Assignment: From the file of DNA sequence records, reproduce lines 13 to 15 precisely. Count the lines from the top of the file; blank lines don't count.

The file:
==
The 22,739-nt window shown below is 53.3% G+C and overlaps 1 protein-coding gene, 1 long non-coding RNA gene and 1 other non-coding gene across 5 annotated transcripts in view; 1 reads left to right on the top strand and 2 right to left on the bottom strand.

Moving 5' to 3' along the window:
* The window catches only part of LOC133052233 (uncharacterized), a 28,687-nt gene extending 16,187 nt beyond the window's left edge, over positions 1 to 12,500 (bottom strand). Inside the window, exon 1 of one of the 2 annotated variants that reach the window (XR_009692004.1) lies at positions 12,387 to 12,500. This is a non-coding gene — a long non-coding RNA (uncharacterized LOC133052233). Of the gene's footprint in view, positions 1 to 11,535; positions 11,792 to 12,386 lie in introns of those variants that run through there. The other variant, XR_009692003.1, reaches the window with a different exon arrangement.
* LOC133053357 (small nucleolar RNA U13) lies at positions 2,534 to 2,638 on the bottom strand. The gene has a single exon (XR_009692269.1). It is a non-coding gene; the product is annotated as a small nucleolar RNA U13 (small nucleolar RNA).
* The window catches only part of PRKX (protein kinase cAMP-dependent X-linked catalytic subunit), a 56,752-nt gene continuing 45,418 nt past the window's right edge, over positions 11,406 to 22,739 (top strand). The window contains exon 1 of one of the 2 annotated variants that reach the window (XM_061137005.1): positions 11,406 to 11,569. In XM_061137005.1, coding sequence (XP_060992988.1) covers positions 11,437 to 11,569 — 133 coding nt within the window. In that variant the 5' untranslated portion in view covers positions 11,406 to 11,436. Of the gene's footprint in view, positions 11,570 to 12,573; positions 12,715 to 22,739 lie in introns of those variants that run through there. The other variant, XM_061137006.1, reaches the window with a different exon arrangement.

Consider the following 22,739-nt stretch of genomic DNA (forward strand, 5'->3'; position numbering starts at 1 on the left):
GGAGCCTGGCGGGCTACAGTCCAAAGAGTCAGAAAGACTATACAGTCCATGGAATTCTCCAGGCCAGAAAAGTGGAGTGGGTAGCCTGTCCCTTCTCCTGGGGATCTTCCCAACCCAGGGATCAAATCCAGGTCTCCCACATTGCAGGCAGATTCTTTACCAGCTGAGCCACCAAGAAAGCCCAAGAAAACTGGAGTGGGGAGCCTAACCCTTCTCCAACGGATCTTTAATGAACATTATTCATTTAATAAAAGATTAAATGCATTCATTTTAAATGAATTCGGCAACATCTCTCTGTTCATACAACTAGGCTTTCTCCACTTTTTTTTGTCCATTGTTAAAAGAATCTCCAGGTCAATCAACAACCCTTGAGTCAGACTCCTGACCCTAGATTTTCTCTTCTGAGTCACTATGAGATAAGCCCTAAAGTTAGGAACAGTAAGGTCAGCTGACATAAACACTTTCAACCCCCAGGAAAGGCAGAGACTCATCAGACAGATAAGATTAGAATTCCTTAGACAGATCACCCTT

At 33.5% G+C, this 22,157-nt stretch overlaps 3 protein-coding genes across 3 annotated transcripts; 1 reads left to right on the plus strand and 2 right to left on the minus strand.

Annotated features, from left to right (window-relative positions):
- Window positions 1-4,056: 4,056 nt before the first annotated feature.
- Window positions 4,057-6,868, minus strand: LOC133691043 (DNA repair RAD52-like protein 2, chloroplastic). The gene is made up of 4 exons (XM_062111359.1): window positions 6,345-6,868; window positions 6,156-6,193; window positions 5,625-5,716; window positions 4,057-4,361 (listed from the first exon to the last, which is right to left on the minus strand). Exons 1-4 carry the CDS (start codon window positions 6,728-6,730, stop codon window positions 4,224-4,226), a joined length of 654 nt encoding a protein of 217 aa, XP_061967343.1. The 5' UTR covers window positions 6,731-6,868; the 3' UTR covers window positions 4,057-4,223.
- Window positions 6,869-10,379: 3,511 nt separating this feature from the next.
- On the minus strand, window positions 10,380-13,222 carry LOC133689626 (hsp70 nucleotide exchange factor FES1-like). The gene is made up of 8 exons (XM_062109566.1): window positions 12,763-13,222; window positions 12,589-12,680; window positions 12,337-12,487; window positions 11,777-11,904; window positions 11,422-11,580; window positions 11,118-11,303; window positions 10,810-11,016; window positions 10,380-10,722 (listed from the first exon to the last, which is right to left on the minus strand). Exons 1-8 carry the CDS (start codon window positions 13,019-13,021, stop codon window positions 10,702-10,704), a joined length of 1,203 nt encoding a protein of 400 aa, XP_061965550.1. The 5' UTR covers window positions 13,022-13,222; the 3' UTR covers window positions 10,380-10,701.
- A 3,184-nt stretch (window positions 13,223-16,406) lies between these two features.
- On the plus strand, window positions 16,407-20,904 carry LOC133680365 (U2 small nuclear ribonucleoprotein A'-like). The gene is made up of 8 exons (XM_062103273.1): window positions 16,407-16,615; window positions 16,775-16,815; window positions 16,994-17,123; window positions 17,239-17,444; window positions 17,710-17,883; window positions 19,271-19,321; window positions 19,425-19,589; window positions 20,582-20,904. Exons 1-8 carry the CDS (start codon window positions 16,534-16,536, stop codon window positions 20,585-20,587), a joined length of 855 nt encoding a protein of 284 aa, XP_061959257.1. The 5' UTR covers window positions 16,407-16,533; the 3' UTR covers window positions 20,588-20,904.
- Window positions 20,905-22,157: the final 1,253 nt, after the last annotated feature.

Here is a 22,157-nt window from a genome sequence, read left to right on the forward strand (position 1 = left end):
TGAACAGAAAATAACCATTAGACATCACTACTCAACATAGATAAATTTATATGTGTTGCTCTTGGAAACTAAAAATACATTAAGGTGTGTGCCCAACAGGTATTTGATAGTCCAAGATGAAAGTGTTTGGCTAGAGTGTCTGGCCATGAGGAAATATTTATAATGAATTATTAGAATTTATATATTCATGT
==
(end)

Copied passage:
- On the minus strand, window positions 10,380-13,222 carry LOC133689626 (hsp70 nucleotide exchange factor FES1-like). The gene is made up of 8 exons (XM_062109566.1): window positions 12,763-13,222; window positions 12,589-12,680; window positions 12,337-12,487; window positions 11,777-11,904; window positions 11,422-11,580; window positions 11,118-11,303; window positions 10,810-11,016; window positions 10,380-10,722 (listed from the first exon to the last, which is right to left on the minus strand). Exons 1-8 carry the CDS (start codon window positions 13,019-13,021, stop codon window positions 10,702-10,704), a joined length of 1,203 nt encoding a protein of 400 aa, XP_061965550.1. The 5' UTR covers window positions 13,022-13,222; the 3' UTR covers window positions 10,380-10,701.
- A 3,184-nt stretch (window positions 13,223-16,406) lies between these two features.
- On the plus strand, window positions 16,407-20,904 carry LOC133680365 (U2 small nuclear ribonucleoprotein A'-like). The gene is made up of 8 exons (XM_062103273.1): window positions 16,407-16,615; window positions 16,775-16,815; window positions 16,994-17,123; window positions 17,239-17,444; window positions 17,710-17,883; window positions 19,271-19,321; window positions 19,425-19,589; window positions 20,582-20,904. Exons 1-8 carry the CDS (start codon window positions 16,534-16,536, stop codon window positions 20,585-20,587), a joined length of 855 nt encoding a protein of 284 aa, XP_061959257.1. The 5' UTR covers window positions 16,407-16,533; the 3' UTR covers window positions 20,588-20,904.